Over a million Filipinos must graduate from extreme poverty in order for the Philippines to meet the Sustainable Development Goals (SDGs) by 2030, according to the National Economic and Development Authority (Neda).
On Friday, the Philippine Statistics Authority (PSA) disclosed that the country’s poverty rate increased to 23.7 percent from 21.1 percent in 2018. This translated to 26.1 million poor Filipinos, a 3.9 million higher than the 22.2 million in the same period in 2018.
In terms of subsistence poverty or food poor Filipinos, the rate increased to 9.9 percent in the first semester of 2021 from 8.5 percent in 2018. This translates to 10.9 million food poor Filipinos in the first semester of 2021, an increase of 1.9 million from the 9.03 million recorded in 2018.
“On SDG 1 [the target] is to reduce extreme poverty. The global indicator is to reduce the percentage of those with per capita incomes less than $1.25, that’s in PPP [purchasing power parity] terms,” Neda Undersecretary for Policy and Planning Rosemarie G. Edillon said at a briefing on Friday.
“In terms of its translation in pesos, halos kapareho ito ng ating subsistence threshold and so us at Neda, we have taken this to mean na yung subsistence poor natin dapat ma-reduce natin to zero by 2030. Right now, nasa 10.9 million ang subsistence poor, tumaas ng konti from 2018 and so in order to reduce this to zero in 2030, then we should be able to graduate out of subsistence poverty at least 1.1 million a year,” she explained.
National Statistician Dennis S. Mapa said the income threshold for 2021 used to classify Filipinos as poor is P12,082, which is 14.7 percent higher than the P10,532 threshold used in 2018. This monthly threshold is for a family of five.
The highest income threshold was recorded in the National Capital Region (NCR) at P13,854 for a family of five per month while the lowest was in Mimaropa at P10,878 per month.
For subsistence poverty, the monthly food threshold of P8,393 was used to determine if families were food poor in the first semester of 2021. This was 13.8 percent higher than the P7,374 food threshold used in 2018.
The highest food threshold was also recorded in Metro Manila at P9,674 per month for a family of five while the lowest was also recorded in Mimaropa at P7,587 monthly.
Mapa noted that the increase in these thresholds were among the factors in the increase in poverty. This was unlike previous years when thresholds would increase due to inflation but would be offset by an increase in income.
“Ngayon, nitong 2021, hindi ganon kataas ang increase sa income. Sabi ko kanina nga, tumaas ang ating poverty threshold ng 14.7 percent between 2018 and 2021 for the first six months pero yung income natin tumaas lang ng 4.5 percent,” Mapa explained.
The slow increase in income may be attributed to the mobility restrictions imposed by the government to prevent the spread of Covid-19 to more Filipinos.
Socioeconomic Planning Secretary Karl Kendrick T. Chua said the poverty rate increased due to the quarantines. He noted that regions with stricter quarantines saw higher poverty incidence.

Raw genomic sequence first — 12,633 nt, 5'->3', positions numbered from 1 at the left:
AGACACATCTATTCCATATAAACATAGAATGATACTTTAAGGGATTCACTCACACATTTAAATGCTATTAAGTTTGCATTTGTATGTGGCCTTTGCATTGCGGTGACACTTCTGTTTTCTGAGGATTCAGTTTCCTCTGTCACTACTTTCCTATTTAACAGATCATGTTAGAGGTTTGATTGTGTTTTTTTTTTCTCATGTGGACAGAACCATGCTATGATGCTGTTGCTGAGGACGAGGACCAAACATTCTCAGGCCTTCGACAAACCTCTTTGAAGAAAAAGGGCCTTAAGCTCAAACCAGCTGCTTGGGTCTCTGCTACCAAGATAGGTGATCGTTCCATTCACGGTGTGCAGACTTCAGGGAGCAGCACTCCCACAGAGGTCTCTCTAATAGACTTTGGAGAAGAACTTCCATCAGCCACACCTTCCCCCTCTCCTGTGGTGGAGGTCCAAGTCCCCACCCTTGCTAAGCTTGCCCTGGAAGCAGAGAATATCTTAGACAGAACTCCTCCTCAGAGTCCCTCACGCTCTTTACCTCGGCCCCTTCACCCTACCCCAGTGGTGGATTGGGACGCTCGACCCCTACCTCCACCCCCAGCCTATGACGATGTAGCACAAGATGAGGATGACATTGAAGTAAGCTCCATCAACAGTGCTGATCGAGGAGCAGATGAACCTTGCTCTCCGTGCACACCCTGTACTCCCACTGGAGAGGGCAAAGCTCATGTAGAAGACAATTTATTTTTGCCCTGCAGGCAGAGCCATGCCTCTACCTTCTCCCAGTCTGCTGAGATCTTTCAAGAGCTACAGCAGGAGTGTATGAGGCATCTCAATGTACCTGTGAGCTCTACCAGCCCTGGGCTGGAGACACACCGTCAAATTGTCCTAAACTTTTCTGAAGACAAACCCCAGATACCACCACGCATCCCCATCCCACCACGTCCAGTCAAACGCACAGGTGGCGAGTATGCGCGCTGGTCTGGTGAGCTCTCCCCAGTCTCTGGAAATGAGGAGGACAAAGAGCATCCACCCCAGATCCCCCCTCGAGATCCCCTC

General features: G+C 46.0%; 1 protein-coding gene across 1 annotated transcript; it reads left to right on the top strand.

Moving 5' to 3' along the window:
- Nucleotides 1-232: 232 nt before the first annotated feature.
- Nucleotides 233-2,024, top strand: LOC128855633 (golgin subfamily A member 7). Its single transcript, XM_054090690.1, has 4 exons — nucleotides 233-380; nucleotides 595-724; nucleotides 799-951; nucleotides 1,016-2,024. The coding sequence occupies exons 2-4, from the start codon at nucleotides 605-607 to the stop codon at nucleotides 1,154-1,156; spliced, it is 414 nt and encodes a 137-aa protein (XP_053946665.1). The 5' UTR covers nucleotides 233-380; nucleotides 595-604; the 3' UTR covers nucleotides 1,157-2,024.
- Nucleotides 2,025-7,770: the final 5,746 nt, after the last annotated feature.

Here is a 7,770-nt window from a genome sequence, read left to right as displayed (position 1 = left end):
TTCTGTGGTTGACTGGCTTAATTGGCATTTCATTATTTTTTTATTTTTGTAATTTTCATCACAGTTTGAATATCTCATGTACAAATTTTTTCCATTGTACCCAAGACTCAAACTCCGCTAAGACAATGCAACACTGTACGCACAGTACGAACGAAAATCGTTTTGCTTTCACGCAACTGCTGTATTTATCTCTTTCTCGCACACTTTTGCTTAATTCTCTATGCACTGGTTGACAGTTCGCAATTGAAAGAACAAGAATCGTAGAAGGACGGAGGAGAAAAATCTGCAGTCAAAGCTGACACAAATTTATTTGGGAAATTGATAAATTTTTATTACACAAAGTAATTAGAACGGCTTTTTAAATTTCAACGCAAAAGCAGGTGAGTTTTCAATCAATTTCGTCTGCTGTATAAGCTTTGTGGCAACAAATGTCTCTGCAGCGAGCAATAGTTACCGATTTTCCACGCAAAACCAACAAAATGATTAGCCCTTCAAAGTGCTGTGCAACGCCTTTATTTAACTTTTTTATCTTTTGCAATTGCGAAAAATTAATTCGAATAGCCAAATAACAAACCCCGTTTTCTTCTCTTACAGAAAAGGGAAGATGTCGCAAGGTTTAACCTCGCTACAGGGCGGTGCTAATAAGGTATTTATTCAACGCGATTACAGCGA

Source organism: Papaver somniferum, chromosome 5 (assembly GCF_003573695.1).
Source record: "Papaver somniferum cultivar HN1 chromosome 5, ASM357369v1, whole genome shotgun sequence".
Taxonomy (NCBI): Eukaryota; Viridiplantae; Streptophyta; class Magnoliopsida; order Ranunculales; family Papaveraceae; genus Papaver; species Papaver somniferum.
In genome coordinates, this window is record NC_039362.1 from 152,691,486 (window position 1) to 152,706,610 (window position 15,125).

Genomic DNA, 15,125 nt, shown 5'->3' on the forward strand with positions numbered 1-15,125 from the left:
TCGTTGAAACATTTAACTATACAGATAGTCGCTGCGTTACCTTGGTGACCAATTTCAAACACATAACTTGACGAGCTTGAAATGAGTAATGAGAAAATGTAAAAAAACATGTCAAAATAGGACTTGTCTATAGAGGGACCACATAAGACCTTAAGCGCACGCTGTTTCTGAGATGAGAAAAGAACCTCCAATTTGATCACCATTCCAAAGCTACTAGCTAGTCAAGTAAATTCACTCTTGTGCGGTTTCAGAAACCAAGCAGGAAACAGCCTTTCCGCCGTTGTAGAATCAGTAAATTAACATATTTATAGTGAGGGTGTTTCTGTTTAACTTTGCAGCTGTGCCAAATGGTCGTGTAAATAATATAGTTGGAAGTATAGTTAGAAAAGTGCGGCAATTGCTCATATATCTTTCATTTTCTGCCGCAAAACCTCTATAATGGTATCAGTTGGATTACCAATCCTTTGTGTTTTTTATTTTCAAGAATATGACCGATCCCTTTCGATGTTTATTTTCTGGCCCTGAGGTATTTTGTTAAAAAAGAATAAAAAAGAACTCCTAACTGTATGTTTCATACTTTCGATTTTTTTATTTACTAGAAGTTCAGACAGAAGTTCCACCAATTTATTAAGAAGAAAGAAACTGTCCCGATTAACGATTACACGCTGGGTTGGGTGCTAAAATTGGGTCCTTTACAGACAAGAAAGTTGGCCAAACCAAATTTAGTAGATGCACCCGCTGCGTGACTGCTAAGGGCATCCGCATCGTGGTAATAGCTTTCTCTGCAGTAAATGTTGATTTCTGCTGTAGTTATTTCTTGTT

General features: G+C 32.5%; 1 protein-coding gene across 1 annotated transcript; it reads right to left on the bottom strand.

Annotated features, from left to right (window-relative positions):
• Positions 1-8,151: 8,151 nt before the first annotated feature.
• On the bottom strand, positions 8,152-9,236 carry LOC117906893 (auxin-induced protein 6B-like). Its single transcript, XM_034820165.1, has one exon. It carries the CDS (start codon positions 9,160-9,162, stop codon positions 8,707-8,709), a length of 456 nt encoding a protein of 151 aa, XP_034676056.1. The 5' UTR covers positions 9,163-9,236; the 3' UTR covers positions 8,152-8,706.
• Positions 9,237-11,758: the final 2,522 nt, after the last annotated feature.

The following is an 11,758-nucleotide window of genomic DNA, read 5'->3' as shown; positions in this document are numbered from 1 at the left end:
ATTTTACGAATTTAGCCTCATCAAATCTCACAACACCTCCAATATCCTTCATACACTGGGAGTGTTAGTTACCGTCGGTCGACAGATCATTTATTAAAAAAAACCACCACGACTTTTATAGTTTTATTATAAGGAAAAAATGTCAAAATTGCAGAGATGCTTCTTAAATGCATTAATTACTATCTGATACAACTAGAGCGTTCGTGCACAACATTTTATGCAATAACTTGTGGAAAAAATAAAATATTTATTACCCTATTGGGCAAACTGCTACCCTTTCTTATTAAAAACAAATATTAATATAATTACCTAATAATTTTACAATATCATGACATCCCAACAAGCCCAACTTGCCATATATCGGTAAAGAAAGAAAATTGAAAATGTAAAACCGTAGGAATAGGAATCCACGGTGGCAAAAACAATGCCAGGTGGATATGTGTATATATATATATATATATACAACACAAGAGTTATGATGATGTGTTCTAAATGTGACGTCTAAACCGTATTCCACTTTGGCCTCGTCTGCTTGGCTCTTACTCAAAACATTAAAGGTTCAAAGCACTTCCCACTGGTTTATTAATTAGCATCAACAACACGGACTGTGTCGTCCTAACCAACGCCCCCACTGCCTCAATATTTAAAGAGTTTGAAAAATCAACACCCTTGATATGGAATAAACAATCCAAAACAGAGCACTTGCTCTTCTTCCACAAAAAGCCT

Chua said poverty incidence in Regions 3, 4-A, and 7 increased by over four percentage points. The poverty incidence in NCR also increased by around 1.2 percentage points.
Meanwhile, Chua said five regions with lesser quarantine restrictions recorded lower poverty. These are the Bangsamoro Autonomous Region in Muslim Mindanao (BARMM), Regions 8, 9, 11, and the Cordillera Administrative Region.
Chua also said BARMM saw the largest poverty reduction of 17.4 percentage points, which reflected “the progress made on the peace process.”
“With stronger growth in the second half of 2021 as we further relax restrictions and increase the vaccination rate, we can expect poverty incidence to decrease,” Chua said.
Chua said in order to address the increase in the country’s poverty incidence, the Duterte administration must be able to restore jobs and bring more people out of poverty.
The government hopes to do this through the Economic Development Cluster’s 10-point policy agenda to further accelerate and sustain recovery.
The 10-point policy agenda covers the following areas: 1) metrics; 2) vaccination; 3) health-care capacity; 4) economy and mobility; 5) schooling; 6) domestic travel; 7) international travel; 8) digital transformation; 9) enacting a pandemic flexibility bill; and 10) medium-term preparation for a pandemic resilience.
“Covid-19 has tested our resolve to achieve the Ambisyon Natin 2040, but we will not waver in our goal to provide a better life for all Filipinos. We remain committed to building a stronger and more inclusive economy, where everyone, especially the poor, is provided equal opportunities to succeed,” Chua said.
“We end this year on track to an early recovery. Our growth prospects are encouraging. As we collectively strive towards our 2040 vision, the poor will be at the center of our recovery and development strategy. No one will be left behind,” he stressed.
Part of these efforts is the implementation of the PhilSys or the National ID program to provide every Filipino with a unique and digitalized proof of identity.
As of December 10 of this year, Chua said, 50 million Filipinos registered in Steps 1 and 2 of the National ID program.
The Land Bank of the Philippines also opened more than 6.7 million bank accounts among low-income registrants. This will help, Chua said, in moving closer to achieving a 100 percent financial inclusion at the family level.
Chua said a fully digital ID system would allow the government to more efficiently target beneficiaries for social protection programs and directly deposit cash assistance to their bank accounts.
This will also transform how the government delivers social and financial assistance and help lift more Filipinos out of poverty.